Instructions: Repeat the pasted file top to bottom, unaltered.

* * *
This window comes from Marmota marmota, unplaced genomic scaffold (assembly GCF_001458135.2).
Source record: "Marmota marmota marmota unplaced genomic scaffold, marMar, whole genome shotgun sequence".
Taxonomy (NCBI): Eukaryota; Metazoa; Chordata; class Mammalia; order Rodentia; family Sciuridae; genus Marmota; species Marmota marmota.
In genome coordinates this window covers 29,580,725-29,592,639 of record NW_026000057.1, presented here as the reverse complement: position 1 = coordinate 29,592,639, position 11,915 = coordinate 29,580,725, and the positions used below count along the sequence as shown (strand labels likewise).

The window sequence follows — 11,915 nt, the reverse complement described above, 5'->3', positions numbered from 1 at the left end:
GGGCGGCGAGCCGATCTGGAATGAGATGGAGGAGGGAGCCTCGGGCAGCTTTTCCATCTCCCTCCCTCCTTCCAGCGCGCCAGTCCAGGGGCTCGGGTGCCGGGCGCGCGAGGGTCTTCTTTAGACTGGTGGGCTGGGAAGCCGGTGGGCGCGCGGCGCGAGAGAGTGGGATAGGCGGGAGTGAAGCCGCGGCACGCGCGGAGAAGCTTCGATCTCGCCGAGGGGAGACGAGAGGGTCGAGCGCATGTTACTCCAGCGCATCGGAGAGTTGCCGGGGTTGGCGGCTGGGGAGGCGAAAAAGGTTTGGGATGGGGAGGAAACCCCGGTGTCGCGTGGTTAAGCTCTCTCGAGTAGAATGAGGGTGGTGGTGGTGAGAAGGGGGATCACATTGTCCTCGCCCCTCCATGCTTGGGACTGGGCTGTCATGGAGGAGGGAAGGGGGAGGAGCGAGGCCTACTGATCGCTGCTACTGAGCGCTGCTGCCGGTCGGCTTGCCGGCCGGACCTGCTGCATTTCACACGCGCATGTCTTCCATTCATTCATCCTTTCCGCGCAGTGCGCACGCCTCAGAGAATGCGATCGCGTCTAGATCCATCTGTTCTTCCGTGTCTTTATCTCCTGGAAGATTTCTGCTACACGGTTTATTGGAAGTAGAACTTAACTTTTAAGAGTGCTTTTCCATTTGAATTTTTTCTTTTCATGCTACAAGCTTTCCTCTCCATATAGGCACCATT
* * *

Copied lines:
This window comes from Marmota marmota, unplaced genomic scaffold (assembly GCF_001458135.2).
Source record: "Marmota marmota marmota unplaced genomic scaffold, marMar, whole genome shotgun sequence".
Taxonomy (NCBI): Eukaryota; Metazoa; Chordata; class Mammalia; order Rodentia; family Sciuridae; genus Marmota; species Marmota marmota.
In genome coordinates this window covers 29,580,725-29,592,639 of record NW_026000057.1, presented here as the reverse complement: position 1 = coordinate 29,592,639, position 11,915 = coordinate 29,580,725, and the positions used below count along the sequence as shown (strand labels likewise).

The window sequence follows — 11,915 nt, the reverse complement described above, 5'->3', positions numbered from 1 at the left end:
GGGCGGCGAGCCGATCTGGAATGAGATGGAGGAGGGAGCCTCGGGCAGCTTTTCCATCTCCCTCCCTCCTTCCAGCGCGCCAGTCCAGGGGCTCGGGTGCCGGGCGCGCGAGGGTCTTCTTTAGACTGGTGGGCTGGGAAGCCGGTGGGCGCGCGGCGCGAGAGAGTGGGATAGGCGGGAGTGAAGCCGCGGCACGCGCGGAGAAGCTTCGATCTCGCCGAGGGGAGACGAGAGGGTCGAGCGCATGTTACTCCAGCGCATCGGAGAGTTGCCGGGGTTGGCGGCTGGGGAGGCGAAAAAGGTTTGGGATGGGGAGGAAACCCCGGTGTCGCGTGGTTAAGCTCTCTCGAGTAGAATGAGGGTGGTGGTGGTGAGAAGGGGGATCACATTGTCCTCGCCCCTCCATGCTTGGGACTGGGCTGTCATGGAGGAGGGAAGGGGGAGGAGCGAGGCCTACTGATCGCTGCTACTGAGCGCTGCTGCCGGTCGGCTTGCCGGCCGGACCTGCTGCATTTCACACGCGCATGTCTTCCATTCATTCATCCTTTCCGCGCAGTGCGCACGCCTCAGAGAATGCGATCGCGTCTAGATCCATCTGTTCTTCCGTGTCTTTATCTCCTGGAAGATTTCTGCTACACGGTTTATTGGAAGTAGAACTTAACTTTTAAGAGTGCTTTTCCATTTGAATTTTTTCTTTTCATGCTACAAGCTTTCCTCTCCATATAGGCACCATT